ARTS Pick: Shantel Leitner

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Music is in indie folk singer-songwriter Shantel Leitner’s blood. Following in the footsteps of her mother, aunt, and grandfather (all country singers), Leitner began singing at a young age. “I was pretty bashful, so I didn’t sing with them until my grandfather lovingly nudged me to,” Leitner said during a recent phone interview. Now at the one-year anniversary of her debut album, Indigo, the 26 year-old up-and-comer continues to throw herself into her music with stunning vocals, confessional lyricisms, and a dash of soul.

Raised on the Kansas plains, Leitner’s seven-track debut speaks to her roots, based in a hearty dose of pop and folk and her signature acoustic guitar. While the dreamy sound of Indigo bears a striking resemblance to artists like Feist and Ingrid Michaelson, Leitner’s soulful, smoke-filled voice distinguishes her sound from the pack. Ranging from the breathtaking power of Adele to the subtler vibrato of Stevie Nicks, Leitner’s spine-tingling dynamics are truly captivating. “It’s a weird combination because when I write, it’s very folksy,” she says. “As soon as I open my mouth, there’s the soul influence. It surprises a lot of people.”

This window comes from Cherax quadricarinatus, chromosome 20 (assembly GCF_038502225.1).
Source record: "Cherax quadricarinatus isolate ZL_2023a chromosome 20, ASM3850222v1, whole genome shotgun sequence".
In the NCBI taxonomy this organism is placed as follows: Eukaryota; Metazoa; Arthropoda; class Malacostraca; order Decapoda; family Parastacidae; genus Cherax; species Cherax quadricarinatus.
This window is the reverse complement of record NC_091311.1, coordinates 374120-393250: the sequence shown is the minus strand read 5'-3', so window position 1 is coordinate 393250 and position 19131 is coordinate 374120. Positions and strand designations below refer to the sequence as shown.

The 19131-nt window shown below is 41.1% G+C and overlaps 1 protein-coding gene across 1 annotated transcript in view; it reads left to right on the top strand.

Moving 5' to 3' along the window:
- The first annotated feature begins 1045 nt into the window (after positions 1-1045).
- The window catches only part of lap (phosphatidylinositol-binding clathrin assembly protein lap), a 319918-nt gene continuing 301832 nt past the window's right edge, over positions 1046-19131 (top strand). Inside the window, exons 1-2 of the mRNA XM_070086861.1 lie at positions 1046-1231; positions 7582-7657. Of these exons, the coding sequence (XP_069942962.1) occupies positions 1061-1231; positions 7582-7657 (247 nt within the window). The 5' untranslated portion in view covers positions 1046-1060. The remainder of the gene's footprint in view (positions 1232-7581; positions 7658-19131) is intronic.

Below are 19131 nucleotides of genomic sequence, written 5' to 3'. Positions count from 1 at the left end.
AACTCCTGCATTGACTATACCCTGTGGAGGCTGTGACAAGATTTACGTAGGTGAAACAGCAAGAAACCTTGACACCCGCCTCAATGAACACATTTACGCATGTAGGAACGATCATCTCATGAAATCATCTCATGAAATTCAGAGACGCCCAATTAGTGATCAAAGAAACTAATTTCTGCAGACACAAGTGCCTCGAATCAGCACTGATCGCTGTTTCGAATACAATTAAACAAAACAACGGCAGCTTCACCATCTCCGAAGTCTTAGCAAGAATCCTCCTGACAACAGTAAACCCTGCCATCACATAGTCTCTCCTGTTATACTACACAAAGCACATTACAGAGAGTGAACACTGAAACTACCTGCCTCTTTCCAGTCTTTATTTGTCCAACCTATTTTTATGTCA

Leitner, who studied songwriting at Berklee College of Music in Boston, compliments her dramatic vocals with clever, confessional lyrics. From the bitter humor of “Love is for Losers” to the melancholy heartache of “Lovesick,” Indigo follows the emotional rollercoaster of lost love, again similar to Adele’s 21 though with a more playful touch. “This record was a release of sorts. I’d accumulated a catalog of songs written about one person. When that portion of my life ended, I wanted to commemorate it with this record,” Leitner confessed. Even with the humor and heartache, this songwriter’s aching sincerity is never less than genuine, confessing things we’ve all felt at some time in our lives but never admitted aloud.

While most of Indigo remains within the bounds Leitner’s tried-and-true recipe, there is an exception to every rule. In this case, the exception is “Deadride.” The track features fast-paced hand drumming while caustic spurts of electric guitar interspersed throughout accentuate its cathartic sound. Unlike the Sunday morning cup of coffee that pairs nicely with the rest of the album, this track, true to its title, is the kind to be blasted through your car speakers. As the most experimental, and arguably the best, track on the record, “Deadride” offers a refreshing break from the Indigo mold and the possibility for further maturation down the road.  As for what’s in store for the future, Leitner’s optimistic, “Songs are definitely brewing. My travels have already been interesting and I’m only halfway through.”

Currently in the midst of a 25-day tour, Leitner will appear at the Blue Moon Diner at 8pm on Tuesday, July 9 for a free acoustic performance, bringing some much-needed soul to Tuesday night.

-Katharyn Gadient

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